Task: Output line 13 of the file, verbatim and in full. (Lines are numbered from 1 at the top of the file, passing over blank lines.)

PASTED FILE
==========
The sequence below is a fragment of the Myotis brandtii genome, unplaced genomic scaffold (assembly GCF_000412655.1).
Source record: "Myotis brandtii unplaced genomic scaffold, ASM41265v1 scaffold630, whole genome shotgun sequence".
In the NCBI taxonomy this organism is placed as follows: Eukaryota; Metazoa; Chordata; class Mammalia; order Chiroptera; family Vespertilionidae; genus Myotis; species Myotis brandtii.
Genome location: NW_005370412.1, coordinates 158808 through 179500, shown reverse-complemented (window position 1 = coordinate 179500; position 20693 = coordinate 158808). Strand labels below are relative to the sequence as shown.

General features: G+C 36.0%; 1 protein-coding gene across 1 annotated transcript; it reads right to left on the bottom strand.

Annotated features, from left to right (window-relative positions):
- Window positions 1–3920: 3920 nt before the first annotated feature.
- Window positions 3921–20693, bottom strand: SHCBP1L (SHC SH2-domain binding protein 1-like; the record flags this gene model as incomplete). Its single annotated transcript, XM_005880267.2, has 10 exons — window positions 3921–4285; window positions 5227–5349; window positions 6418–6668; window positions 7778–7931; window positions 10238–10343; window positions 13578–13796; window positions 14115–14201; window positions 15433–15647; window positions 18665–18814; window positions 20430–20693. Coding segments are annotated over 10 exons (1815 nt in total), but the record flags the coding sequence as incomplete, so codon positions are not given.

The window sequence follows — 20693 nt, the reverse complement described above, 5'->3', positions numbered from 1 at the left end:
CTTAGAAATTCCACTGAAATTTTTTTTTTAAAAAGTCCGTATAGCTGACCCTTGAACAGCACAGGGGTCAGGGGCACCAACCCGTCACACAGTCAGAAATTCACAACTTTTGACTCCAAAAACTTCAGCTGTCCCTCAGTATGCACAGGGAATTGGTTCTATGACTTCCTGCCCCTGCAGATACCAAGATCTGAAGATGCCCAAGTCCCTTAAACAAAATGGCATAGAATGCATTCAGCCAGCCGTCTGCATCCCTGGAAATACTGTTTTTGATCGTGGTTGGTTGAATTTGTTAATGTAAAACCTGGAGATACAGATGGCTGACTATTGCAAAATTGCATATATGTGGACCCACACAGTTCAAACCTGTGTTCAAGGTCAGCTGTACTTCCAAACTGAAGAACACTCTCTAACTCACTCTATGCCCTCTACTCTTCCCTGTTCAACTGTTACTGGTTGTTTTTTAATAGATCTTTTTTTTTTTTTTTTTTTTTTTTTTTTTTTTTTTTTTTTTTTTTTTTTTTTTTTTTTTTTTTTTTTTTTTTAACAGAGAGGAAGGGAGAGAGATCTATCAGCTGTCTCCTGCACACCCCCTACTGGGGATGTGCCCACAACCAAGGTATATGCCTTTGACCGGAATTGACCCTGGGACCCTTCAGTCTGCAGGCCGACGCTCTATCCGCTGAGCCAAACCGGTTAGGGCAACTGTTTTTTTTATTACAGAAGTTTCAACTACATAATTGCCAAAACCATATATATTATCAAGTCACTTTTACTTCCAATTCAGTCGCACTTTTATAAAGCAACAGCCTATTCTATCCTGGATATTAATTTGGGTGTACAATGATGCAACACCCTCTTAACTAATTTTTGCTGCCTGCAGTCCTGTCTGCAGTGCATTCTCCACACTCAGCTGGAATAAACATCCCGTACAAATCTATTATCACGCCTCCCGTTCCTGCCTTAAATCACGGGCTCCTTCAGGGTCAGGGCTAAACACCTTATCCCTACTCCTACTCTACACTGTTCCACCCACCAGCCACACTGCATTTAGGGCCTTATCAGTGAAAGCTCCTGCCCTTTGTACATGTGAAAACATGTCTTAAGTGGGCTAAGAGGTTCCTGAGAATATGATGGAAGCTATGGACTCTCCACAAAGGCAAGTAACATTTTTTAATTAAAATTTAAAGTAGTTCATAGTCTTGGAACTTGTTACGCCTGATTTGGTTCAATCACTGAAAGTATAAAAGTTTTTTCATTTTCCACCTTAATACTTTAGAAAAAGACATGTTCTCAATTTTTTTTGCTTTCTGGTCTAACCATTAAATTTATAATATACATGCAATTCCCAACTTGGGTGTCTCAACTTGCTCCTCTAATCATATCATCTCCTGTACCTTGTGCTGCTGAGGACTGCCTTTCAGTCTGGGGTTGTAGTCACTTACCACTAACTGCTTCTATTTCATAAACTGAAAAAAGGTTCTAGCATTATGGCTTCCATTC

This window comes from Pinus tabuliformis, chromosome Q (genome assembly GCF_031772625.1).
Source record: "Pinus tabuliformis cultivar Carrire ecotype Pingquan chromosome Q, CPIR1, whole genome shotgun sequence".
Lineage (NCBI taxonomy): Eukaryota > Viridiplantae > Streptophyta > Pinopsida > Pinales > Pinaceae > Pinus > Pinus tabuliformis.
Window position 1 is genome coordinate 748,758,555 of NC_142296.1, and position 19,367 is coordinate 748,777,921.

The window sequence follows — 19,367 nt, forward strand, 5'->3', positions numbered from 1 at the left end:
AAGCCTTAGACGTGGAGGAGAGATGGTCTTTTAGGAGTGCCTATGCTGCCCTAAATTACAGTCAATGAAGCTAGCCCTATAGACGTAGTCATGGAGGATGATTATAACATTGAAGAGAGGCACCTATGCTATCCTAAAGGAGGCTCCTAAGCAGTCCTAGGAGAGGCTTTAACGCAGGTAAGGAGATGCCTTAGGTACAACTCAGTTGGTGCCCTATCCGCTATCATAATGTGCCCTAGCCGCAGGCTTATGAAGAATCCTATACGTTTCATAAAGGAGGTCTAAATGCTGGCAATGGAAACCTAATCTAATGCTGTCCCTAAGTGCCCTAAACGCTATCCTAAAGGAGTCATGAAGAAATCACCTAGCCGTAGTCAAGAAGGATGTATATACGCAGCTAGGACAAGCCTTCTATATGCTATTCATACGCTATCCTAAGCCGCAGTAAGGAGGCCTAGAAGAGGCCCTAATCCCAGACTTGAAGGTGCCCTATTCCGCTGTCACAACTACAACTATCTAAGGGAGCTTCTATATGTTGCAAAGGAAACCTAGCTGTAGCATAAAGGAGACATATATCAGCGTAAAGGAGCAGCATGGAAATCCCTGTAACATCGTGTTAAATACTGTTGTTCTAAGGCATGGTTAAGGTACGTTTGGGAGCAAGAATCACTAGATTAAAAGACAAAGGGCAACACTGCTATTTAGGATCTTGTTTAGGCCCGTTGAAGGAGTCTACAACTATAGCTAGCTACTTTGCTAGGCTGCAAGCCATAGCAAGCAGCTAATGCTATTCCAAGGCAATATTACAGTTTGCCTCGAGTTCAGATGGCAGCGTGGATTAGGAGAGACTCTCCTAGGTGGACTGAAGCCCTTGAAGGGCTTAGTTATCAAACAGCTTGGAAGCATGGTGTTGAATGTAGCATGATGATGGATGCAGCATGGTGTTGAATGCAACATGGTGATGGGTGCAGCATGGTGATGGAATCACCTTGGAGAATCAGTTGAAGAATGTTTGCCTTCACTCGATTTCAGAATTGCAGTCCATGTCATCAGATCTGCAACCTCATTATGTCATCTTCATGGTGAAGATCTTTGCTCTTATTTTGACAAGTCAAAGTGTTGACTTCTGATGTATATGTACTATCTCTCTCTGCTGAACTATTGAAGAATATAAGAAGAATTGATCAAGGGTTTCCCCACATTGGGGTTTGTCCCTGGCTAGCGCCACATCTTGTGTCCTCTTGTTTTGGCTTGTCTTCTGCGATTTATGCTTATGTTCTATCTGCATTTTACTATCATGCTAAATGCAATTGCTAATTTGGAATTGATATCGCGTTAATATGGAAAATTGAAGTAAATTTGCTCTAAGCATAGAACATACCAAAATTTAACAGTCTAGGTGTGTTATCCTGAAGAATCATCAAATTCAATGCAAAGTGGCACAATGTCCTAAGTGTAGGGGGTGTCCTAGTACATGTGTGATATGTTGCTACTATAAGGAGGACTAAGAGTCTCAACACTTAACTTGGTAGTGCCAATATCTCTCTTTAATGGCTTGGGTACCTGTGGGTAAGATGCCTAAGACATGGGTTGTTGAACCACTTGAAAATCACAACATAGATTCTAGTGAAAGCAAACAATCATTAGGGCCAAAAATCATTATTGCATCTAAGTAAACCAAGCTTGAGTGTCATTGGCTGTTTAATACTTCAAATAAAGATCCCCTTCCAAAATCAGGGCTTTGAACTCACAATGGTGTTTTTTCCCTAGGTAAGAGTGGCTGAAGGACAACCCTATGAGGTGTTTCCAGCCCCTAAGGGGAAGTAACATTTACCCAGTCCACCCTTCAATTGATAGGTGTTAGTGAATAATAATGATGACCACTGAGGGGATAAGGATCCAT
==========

Lineage (NCBI taxonomy): Eukaryota > Viridiplantae > Streptophyta > Pinopsida > Pinales > Pinaceae > Pinus > Pinus tabuliformis.